Back in 2003 I posted some comments about the state of the political Left in Israel, based mostly on my observations while living there from 1992 to 2000. Among other things, I wrote:
On behalf of the Likud-led government, the former prime minister and current finance minister Binyamin Netanyahu is trying to cut benefits for the poorest Israelis as well as salaries and pensions for civil servants. The Israeli labor federation, the Histadrut, has reacted militantly to these government policies, carrying out a series of strikes and protests, and threatening more. The Histadrut’s leader, the Morrocan-born Amir Peretz, is the leader of a small political party called Am Echad, which– alone among Israeli parties– puts economic justice and workers’ rights at the top of its agenda.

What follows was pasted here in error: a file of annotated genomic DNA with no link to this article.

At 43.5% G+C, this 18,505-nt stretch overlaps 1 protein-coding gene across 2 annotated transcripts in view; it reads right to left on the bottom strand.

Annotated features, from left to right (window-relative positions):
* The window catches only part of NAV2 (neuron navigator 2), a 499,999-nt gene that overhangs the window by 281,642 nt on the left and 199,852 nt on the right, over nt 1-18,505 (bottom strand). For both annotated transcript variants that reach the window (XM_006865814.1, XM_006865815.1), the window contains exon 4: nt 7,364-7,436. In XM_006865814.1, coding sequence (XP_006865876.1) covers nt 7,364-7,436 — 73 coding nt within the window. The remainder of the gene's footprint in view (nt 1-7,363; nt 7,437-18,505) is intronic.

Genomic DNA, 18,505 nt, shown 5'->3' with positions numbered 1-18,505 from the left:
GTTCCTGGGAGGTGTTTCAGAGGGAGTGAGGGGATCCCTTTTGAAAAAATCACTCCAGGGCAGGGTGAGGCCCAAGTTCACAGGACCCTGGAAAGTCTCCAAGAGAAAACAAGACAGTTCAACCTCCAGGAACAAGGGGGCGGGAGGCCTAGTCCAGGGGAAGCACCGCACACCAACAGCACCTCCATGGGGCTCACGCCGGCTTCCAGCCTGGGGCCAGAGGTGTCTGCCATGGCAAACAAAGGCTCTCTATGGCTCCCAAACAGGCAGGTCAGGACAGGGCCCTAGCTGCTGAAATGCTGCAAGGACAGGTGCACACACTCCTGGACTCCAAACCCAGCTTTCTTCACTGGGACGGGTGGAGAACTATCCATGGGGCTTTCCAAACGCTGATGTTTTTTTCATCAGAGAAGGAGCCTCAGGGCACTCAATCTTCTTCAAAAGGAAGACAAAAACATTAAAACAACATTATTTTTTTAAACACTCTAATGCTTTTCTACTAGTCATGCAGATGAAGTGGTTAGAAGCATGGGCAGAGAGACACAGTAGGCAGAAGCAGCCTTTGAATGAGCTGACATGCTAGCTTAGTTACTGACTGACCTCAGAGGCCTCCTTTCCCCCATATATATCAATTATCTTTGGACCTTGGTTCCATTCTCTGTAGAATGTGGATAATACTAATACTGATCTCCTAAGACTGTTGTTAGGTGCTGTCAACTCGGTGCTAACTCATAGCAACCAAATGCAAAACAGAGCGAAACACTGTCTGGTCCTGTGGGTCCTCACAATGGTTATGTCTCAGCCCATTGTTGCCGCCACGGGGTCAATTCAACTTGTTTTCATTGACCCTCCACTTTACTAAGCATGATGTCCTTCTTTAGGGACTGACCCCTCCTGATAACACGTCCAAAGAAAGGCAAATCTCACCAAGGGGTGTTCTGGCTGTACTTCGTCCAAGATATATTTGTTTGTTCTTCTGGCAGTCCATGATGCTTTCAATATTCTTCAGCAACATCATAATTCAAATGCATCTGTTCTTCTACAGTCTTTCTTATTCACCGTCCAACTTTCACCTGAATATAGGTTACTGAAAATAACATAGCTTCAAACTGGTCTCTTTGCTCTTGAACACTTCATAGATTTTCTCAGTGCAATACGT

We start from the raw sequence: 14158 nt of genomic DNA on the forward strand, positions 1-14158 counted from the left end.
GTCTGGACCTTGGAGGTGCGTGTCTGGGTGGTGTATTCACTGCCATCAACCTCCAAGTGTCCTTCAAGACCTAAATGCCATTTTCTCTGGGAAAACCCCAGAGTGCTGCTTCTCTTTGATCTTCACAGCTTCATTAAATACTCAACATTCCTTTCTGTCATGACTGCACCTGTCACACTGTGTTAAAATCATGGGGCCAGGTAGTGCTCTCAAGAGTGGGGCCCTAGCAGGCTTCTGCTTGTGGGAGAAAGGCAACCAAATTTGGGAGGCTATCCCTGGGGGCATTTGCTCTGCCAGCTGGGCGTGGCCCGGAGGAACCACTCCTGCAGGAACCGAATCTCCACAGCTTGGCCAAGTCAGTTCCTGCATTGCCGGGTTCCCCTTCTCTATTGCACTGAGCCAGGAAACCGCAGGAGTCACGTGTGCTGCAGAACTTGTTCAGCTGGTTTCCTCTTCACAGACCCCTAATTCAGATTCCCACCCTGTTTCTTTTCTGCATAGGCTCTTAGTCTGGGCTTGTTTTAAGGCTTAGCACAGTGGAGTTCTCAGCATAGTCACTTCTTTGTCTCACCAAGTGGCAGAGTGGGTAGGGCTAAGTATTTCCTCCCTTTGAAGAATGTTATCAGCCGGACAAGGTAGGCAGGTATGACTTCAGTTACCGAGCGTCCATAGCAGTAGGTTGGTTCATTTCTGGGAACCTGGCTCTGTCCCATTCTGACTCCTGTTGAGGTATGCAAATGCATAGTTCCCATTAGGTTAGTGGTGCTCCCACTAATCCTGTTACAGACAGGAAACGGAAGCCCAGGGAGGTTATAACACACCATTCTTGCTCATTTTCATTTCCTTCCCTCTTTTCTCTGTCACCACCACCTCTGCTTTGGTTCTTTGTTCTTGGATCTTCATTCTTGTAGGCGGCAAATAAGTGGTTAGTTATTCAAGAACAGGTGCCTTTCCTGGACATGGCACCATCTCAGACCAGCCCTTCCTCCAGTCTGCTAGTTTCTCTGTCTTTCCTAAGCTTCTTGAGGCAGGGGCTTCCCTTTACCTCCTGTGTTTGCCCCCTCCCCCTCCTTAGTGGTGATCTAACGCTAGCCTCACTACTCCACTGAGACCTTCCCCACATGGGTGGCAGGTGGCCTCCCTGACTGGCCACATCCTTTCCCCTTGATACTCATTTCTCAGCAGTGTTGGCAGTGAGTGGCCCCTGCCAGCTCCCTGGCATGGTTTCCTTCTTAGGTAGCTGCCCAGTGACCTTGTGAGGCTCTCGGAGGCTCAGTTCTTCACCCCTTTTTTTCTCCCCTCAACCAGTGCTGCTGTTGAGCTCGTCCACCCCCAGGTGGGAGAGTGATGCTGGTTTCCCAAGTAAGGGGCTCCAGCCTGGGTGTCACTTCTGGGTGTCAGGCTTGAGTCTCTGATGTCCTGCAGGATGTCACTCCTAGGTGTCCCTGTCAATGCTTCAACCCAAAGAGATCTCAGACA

The 20 months since I wrote that is at least a couple of lifetimes in Israeli politics. Since then the Labor Party has entered a coalition with the Likud to support Ariel Sharon’s Gaza-withdrawal plan. And Amir Peretz, who has rejoined the Labor Party, is running for party leader in primaries later this month against (among others) the old Labor warhorse Shimon Peres.
Update: The intriguingly-named blog “A Hot Chick Called Lakshmi” has some interesting thoughts, stemming from the Peretz interview, about how debates over national security can distort traditional concepts of “left” and “right.”